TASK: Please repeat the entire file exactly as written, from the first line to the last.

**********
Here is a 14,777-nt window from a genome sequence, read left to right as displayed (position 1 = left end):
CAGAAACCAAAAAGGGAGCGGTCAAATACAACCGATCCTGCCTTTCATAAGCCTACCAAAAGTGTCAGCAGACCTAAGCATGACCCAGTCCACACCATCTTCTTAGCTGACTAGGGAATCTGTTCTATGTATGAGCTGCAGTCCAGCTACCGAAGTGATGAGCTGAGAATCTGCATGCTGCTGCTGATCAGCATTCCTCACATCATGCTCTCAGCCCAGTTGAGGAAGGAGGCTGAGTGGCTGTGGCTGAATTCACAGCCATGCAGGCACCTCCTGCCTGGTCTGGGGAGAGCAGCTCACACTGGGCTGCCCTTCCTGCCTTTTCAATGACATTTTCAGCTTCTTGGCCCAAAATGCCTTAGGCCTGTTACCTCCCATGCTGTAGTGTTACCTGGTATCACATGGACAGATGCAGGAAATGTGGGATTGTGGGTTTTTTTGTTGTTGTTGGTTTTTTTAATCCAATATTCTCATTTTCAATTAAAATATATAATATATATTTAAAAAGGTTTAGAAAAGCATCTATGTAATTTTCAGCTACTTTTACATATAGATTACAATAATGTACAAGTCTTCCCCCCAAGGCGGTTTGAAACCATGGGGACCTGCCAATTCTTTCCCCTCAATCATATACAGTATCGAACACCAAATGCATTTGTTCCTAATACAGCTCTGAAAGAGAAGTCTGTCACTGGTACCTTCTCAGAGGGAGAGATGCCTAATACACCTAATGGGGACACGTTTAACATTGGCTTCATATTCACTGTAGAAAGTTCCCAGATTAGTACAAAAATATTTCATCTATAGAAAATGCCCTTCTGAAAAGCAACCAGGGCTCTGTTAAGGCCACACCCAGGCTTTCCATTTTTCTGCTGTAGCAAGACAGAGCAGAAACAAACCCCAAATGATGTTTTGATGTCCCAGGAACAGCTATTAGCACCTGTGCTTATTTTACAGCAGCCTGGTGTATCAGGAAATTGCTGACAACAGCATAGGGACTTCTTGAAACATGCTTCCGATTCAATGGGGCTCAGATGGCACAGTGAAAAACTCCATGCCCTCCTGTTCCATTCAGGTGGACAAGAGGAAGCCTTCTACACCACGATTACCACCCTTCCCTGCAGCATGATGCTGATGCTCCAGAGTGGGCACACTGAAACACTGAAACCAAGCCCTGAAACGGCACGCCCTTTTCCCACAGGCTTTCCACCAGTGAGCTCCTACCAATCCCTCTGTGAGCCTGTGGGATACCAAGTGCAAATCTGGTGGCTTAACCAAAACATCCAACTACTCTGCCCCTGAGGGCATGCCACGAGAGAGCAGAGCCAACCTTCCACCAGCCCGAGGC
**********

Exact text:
Here is a 14,777-nt window from a genome sequence, read left to right as displayed (position 1 = left end):
CAGAAACCAAAAAGGGAGCGGTCAAATACAACCGATCCTGCCTTTCATAAGCCTACCAAAAGTGTCAGCAGACCTAAGCATGACCCAGTCCACACCATCTTCTTAGCTGACTAGGGAATCTGTTCTATGTATGAGCTGCAGTCCAGCTACCGAAGTGATGAGCTGAGAATCTGCATGCTGCTGCTGATCAGCATTCCTCACATCATGCTCTCAGCCCAGTTGAGGAAGGAGGCTGAGTGGCTGTGGCTGAATTCACAGCCATGCAGGCACCTCCTGCCTGGTCTGGGGAGAGCAGCTCACACTGGGCTGCCCTTCCTGCCTTTTCAATGACATTTTCAGCTTCTTGGCCCAAAATGCCTTAGGCCTGTTACCTCCCATGCTGTAGTGTTACCTGGTATCACATGGACAGATGCAGGAAATGTGGGATTGTGGGTTTTTTTGTTGTTGTTGGTTTTTTTAATCCAATATTCTCATTTTCAATTAAAATATATAATATATATTTAAAAAGGTTTAGAAAAGCATCTATGTAATTTTCAGCTACTTTTACATATAGATTACAATAATGTACAAGTCTTCCCCCCAAGGCGGTTTGAAACCATGGGGACCTGCCAATTCTTTCCCCTCAATCATATACAGTATCGAACACCAAATGCATTTGTTCCTAATACAGCTCTGAAAGAGAAGTCTGTCACTGGTACCTTCTCAGAGGGAGAGATGCCTAATACACCTAATGGGGACACGTTTAACATTGGCTTCATATTCACTGTAGAAAGTTCCCAGATTAGTACAAAAATATTTCATCTATAGAAAATGCCCTTCTGAAAAGCAACCAGGGCTCTGTTAAGGCCACACCCAGGCTTTCCATTTTTCTGCTGTAGCAAGACAGAGCAGAAACAAACCCCAAATGATGTTTTGATGTCCCAGGAACAGCTATTAGCACCTGTGCTTATTTTACAGCAGCCTGGTGTATCAGGAAATTGCTGACAACAGCATAGGGACTTCTTGAAACATGCTTCCGATTCAATGGGGCTCAGATGGCACAGTGAAAAACTCCATGCCCTCCTGTTCCATTCAGGTGGACAAGAGGAAGCCTTCTACACCACGATTACCACCCTTCCCTGCAGCATGATGCTGATGCTCCAGAGTGGGCACACTGAAACACTGAAACCAAGCCCTGAAACGGCACGCCCTTTTCCCACAGGCTTTCCACCAGTGAGCTCCTACCAATCCCTCTGTGAGCCTGTGGGATACCAAGTGCAAATCTGGTGGCTTAACCAAAACATCCAACTACTCTGCCCCTGAGGGCATGCCACGAGAGAGCAGAGCCAACCTTCCACCAGCCCGAGGC